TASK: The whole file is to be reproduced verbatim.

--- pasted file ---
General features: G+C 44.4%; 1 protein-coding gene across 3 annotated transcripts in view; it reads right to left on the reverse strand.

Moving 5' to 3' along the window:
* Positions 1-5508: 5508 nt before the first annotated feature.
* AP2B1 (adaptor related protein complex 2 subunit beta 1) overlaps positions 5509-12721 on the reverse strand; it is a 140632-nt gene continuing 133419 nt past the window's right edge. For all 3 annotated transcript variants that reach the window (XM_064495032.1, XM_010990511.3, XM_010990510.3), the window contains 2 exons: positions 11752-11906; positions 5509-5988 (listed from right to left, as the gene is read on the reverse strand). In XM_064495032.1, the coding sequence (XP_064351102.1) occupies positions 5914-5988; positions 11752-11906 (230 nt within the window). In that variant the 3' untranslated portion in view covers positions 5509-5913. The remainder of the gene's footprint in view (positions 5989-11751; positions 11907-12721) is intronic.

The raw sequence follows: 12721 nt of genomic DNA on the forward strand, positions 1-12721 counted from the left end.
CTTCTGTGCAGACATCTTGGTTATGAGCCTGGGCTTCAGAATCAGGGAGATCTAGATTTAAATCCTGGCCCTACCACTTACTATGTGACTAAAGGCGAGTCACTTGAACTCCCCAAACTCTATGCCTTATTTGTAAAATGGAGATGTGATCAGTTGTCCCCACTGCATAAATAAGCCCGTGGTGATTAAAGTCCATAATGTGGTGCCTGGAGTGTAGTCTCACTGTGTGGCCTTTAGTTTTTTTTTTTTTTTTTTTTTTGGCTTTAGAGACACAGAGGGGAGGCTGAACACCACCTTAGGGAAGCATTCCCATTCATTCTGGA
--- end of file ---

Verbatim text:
General features: G+C 44.4%; 1 protein-coding gene across 3 annotated transcripts in view; it reads right to left on the reverse strand.

Moving 5' to 3' along the window:
* Positions 1-5508: 5508 nt before the first annotated feature.
* AP2B1 (adaptor related protein complex 2 subunit beta 1) overlaps positions 5509-12721 on the reverse strand; it is a 140632-nt gene continuing 133419 nt past the window's right edge. For all 3 annotated transcript variants that reach the window (XM_064495032.1, XM_010990511.3, XM_010990510.3), the window contains 2 exons: positions 11752-11906; positions 5509-5988 (listed from right to left, as the gene is read on the reverse strand). In XM_064495032.1, the coding sequence (XP_064351102.1) occupies positions 5914-5988; positions 11752-11906 (230 nt within the window). In that variant the 3' untranslated portion in view covers positions 5509-5913. The remainder of the gene's footprint in view (positions 5989-11751; positions 11907-12721) is intronic.

The raw sequence follows: 12721 nt of genomic DNA on the forward strand, positions 1-12721 counted from the left end.
CTTCTGTGCAGACATCTTGGTTATGAGCCTGGGCTTCAGAATCAGGGAGATCTAGATTTAAATCCTGGCCCTACCACTTACTATGTGACTAAAGGCGAGTCACTTGAACTCCCCAAACTCTATGCCTTATTTGTAAAATGGAGATGTGATCAGTTGTCCCCACTGCATAAATAAGCCCGTGGTGATTAAAGTCCATAATGTGGTGCCTGGAGTGTAGTCTCACTGTGTGGCCTTTAGTTTTTTTTTTTTTTTTTTTTTTGGCTTTAGAGACACAGAGGGGAGGCTGAACACCACCTTAGGGAAGCATTCCCATTCATTCTGGA